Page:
The use of achievement tests which measure the level of understanding of the given curriculum is now widespread. These typically take the form of end of school examinations, the grades or marks from which one may determine university selection. These assessments are high-stakes because of the consequences for individuals. The French sociologist Pierre Bourdieu observed that “between the last person to pass and the first person to fail, the competitive examination creates differences of all or nothing that can last a lifetime” (1991, p. 120). In some countries, a single mark in the national examination can make the difference between a university place and a year in military service.

These are dramatic examples of how test results may affect a student’s identity as a learner. However, the assessments conducted in education systems and in schools may have a pervasive impact of students’ identities as learners. Assessments used to set or stream students into different ability groupings will impact on their identities as learners, especially when there is little movement between groupings. Research in mathematics groupings in England, where ability grouping has been encouraged by the government, has shown that of the children in a bottom group at 5 years old around nine out of ten will still be in the bottom group at 16 years of age and will no doubt see themselves as “no good at maths”. Many high-performing countries, in which the gap between high- and low-achieving students is much smaller (for example Finland and South Korea), do not permit ability grouping in primary education.

Assessment and Identity: Some Positive Steps We Can Take

Any assessments which have high-stakes consequences will impact on an individual’s identity. How can we make this impact as positive as possible? Some of the ways we can do this are:
  1. 1.

    Limit assessment ambitions by focusing on achievement. Assessment is a social activity which informs us about what has been learned. It is not culture-free nor can it tell us about any underlying ability independent of what has been experienced and learned.

  2. 2.

    Ensure the assessments are as fair as possible. Fairness is about more than standardizing test-taking conditions. It involves reducing bias in the cultural assumptions about what is required and seeking to make sure students are clear about what will be assessed and have the resources to support this. If groups or individuals are disadvantaged in these processes, it will impact as their identity as learners in a particular culture. Where there are cultural or resource disparities, allowances can be made for this in terms of affirmative action?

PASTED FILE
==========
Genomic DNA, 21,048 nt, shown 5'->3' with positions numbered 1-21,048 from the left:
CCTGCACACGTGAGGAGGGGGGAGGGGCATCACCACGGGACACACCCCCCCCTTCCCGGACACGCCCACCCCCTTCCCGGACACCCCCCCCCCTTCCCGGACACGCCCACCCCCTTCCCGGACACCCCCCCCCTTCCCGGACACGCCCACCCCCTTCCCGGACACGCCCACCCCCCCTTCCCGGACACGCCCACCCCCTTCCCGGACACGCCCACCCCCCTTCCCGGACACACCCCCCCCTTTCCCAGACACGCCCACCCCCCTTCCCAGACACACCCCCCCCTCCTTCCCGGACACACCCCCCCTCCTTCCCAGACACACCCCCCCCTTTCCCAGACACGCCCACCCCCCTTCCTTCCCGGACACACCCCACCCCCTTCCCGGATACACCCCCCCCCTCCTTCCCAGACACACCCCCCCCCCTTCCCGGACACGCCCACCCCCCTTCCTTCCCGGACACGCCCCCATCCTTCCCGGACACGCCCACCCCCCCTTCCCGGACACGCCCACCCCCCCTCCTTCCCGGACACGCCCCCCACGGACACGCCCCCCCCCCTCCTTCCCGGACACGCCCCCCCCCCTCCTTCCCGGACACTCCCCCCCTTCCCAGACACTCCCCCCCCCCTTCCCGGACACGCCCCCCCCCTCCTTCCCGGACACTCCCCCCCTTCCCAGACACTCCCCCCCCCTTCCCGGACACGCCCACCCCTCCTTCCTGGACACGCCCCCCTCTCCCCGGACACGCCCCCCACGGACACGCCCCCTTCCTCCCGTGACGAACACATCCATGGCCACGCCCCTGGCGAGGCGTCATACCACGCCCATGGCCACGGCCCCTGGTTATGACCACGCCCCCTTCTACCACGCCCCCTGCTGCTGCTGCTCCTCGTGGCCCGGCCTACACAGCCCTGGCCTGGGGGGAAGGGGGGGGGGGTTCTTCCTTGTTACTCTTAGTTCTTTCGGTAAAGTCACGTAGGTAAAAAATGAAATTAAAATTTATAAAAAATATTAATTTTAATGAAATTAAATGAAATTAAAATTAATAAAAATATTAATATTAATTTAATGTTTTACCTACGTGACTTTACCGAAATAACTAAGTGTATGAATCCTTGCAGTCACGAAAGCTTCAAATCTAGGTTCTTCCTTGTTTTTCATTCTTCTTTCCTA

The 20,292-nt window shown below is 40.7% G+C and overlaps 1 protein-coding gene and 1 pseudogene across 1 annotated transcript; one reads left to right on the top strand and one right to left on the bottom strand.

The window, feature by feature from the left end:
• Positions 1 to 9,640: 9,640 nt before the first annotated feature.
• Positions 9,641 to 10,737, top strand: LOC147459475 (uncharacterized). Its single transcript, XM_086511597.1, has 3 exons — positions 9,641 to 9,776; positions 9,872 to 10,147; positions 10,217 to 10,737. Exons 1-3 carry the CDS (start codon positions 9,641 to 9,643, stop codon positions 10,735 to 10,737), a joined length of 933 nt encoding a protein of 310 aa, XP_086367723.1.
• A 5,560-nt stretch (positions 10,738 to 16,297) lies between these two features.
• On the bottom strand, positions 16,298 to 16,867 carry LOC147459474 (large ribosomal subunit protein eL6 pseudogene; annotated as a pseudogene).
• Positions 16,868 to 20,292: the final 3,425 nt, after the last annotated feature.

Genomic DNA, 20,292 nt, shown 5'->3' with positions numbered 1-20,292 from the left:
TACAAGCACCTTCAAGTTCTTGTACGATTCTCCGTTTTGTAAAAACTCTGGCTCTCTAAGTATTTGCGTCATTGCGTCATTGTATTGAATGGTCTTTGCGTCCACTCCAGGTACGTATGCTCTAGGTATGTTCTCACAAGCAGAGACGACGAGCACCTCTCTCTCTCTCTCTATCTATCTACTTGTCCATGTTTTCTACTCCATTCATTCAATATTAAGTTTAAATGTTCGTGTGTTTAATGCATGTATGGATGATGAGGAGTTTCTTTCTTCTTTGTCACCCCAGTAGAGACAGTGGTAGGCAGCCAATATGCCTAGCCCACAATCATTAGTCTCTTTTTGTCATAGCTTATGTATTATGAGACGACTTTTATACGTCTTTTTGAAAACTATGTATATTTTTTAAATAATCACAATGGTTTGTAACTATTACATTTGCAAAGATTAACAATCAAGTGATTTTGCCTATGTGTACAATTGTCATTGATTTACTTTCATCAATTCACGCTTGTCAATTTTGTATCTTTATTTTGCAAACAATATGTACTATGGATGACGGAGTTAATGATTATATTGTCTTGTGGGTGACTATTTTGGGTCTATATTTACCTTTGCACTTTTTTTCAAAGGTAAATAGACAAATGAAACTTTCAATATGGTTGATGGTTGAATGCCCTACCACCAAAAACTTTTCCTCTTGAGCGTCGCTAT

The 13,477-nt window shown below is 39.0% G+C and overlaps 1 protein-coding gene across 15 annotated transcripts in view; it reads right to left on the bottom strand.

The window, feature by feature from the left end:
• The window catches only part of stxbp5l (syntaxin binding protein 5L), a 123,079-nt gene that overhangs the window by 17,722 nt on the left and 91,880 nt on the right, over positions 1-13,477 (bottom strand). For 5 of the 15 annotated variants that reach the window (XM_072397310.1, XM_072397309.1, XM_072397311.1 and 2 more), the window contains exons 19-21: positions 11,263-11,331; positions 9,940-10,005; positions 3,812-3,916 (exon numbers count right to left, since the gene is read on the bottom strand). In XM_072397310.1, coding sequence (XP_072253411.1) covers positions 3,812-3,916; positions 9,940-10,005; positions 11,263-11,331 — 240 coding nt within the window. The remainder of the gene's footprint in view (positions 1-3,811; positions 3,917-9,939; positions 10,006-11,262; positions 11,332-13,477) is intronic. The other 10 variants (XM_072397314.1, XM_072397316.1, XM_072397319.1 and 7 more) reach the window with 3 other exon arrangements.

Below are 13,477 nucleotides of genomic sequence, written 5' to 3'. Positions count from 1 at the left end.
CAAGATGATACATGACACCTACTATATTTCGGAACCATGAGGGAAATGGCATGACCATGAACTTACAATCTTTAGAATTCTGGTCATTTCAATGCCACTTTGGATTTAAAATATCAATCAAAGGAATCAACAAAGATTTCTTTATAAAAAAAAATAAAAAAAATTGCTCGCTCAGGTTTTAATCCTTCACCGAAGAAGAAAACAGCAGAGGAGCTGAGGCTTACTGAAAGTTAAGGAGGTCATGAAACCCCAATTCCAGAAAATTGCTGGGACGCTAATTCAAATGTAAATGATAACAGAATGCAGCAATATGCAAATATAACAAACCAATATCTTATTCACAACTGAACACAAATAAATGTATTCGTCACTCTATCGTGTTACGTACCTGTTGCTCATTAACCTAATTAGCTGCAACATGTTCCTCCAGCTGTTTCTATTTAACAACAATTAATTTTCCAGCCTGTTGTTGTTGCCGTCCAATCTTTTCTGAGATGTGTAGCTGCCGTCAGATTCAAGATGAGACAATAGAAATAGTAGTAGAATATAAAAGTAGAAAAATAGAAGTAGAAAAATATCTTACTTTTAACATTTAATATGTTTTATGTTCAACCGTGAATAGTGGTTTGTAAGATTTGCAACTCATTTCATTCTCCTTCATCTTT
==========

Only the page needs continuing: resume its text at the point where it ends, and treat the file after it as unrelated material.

3. 3.

    Interpret results more cautiously. There has been a history, particularly in relation to intelligence testing, to infer more from assessment results than they can validly support. Using a one-off IQ score to pronounce on someone’s lifelong ability to learn impacts powerfully on learner identity. Imagine never being allowed to drive because you failed your first driving test. This caution also applies to achievement tests when grades are interpreted without reference to factors affecting performance.

  4. 4.

    Create sustainable assessment. David Boud has developed the concept of the double duty of assessment in which “any assessment act must also contribute in some way to learning beyond the immediate task…assessment that meets the needs of the present and prepares students to meet their own future needs” (Boud 2002, pp. 8–9). In this way, assessment can help shape positive learner identities, equipping learners with confidence to face unknown futures.


In summary, assessment is a powerful social tool in the shaping of learner identities. The labels and judgments which assessments generate through scores and grades affect how we view our ability, attainments, and potential. Their impact has often been negative, especially as tests can never fully capture what we know, understand, and can do. We live in testing times but we need not be at the mercy of them.


  1. Binet, A. (1909). Les Idées Modernes Sur Les Enfants. Paris: Flammarion.Google Scholar
  2. Boud, D. (2002). The unexamined life is not the life for learning: Rethinking assessment for lifelong learning. Middlesex: Professorial Lecture given at Trent Park.Google Scholar
  3. Bourdieu, P. (1991). Language and symbolic power. Cambridge, MA: Harvard University Press.Google Scholar
  4. Broadfoot, P. (1979). Assessment, schools and society. London: Methuen.Google Scholar
  5. Goleman, D. (1995). Emotional intelligence. New York/London: Bantam Books.Google Scholar
  6. Hacking, I. (2006) Kinds of people: Moving targets, The Tenth British Academy Lecture. http://www.britac.ac.uk
  7. Hanson, F. A. (1994). Testing testing: Social consequences of the examined life. Berkeley: University of California Press.Google Scholar
  8. Herrnstein, R. J., & Murray, C. A. (1994). The bell curve: Intelligence and class structure in american life. New York: Free Press.Google Scholar
  9. Sternberg, R. J. (1999). Intelligence as developing expertise. Contemporary Educational Psychology, 24(4), 359–375.CrossRefGoogle Scholar

Copyright information

© Springer Science+Business Media Singapore 2017

Authors and Affiliations

  1. 1.University College LondonLondonUK